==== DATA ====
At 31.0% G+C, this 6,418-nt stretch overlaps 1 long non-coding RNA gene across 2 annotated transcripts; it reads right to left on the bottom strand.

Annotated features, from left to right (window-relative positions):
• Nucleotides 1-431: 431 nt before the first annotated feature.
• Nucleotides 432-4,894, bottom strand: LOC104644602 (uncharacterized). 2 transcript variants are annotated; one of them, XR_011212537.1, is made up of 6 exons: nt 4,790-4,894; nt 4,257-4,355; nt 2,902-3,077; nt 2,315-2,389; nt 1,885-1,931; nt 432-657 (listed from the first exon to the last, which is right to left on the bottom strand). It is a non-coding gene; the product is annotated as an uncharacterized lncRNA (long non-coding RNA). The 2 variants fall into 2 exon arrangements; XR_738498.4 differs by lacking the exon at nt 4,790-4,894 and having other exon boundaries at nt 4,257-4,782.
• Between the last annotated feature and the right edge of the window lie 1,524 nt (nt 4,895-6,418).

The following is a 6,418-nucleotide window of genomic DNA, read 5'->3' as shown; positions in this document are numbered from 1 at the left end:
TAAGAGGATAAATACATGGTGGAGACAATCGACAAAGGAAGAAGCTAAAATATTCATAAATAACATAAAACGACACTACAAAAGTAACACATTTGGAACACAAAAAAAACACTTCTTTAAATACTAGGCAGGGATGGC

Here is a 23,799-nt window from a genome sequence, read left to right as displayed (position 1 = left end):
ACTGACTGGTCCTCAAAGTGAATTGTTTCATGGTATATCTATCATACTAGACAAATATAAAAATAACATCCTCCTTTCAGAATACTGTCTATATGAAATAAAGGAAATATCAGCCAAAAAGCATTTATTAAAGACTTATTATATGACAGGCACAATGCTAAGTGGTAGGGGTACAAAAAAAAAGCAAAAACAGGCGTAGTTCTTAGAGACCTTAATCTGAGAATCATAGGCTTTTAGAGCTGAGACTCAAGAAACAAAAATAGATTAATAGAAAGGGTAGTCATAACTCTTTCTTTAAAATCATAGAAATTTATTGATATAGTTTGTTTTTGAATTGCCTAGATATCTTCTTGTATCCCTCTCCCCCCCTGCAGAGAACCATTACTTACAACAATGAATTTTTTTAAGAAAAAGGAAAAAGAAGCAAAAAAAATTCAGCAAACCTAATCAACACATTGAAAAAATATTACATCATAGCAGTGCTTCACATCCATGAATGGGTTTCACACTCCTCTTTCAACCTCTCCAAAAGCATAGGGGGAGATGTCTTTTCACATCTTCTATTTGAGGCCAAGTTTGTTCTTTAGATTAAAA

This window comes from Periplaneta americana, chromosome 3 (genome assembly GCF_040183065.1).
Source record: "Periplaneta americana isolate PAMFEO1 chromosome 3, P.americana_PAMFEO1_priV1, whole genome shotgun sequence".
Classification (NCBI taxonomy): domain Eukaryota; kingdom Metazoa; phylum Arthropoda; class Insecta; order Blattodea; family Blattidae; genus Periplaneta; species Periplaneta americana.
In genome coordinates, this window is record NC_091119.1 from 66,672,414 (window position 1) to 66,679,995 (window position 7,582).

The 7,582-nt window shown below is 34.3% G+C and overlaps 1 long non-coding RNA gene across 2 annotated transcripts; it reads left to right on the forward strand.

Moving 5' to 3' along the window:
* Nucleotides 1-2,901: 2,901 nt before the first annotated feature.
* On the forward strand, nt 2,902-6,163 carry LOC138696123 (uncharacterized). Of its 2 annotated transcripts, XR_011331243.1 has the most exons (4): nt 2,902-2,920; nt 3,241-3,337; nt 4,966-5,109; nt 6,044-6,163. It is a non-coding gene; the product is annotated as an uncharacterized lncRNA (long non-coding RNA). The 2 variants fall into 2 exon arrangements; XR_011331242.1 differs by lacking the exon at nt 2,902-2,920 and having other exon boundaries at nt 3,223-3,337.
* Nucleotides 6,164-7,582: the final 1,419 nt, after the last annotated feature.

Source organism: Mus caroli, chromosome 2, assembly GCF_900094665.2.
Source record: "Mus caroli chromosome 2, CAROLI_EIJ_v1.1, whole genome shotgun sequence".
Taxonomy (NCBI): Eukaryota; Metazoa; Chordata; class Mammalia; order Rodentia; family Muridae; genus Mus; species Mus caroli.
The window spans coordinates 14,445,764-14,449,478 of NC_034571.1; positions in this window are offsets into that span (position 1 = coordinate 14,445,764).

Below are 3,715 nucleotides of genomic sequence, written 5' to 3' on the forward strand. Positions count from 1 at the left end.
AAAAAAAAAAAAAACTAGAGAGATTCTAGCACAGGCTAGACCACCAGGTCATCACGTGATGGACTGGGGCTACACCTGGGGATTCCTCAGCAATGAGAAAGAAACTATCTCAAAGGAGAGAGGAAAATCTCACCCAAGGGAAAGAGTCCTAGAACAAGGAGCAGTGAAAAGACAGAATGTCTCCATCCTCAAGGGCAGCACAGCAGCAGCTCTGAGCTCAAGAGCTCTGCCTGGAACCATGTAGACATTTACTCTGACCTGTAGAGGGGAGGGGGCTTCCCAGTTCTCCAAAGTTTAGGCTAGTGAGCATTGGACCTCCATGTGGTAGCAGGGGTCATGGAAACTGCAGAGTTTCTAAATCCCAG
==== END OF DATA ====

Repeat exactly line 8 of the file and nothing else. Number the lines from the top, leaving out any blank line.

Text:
Here is a 23,799-nt window from a genome sequence, read left to right as displayed (position 1 = left end):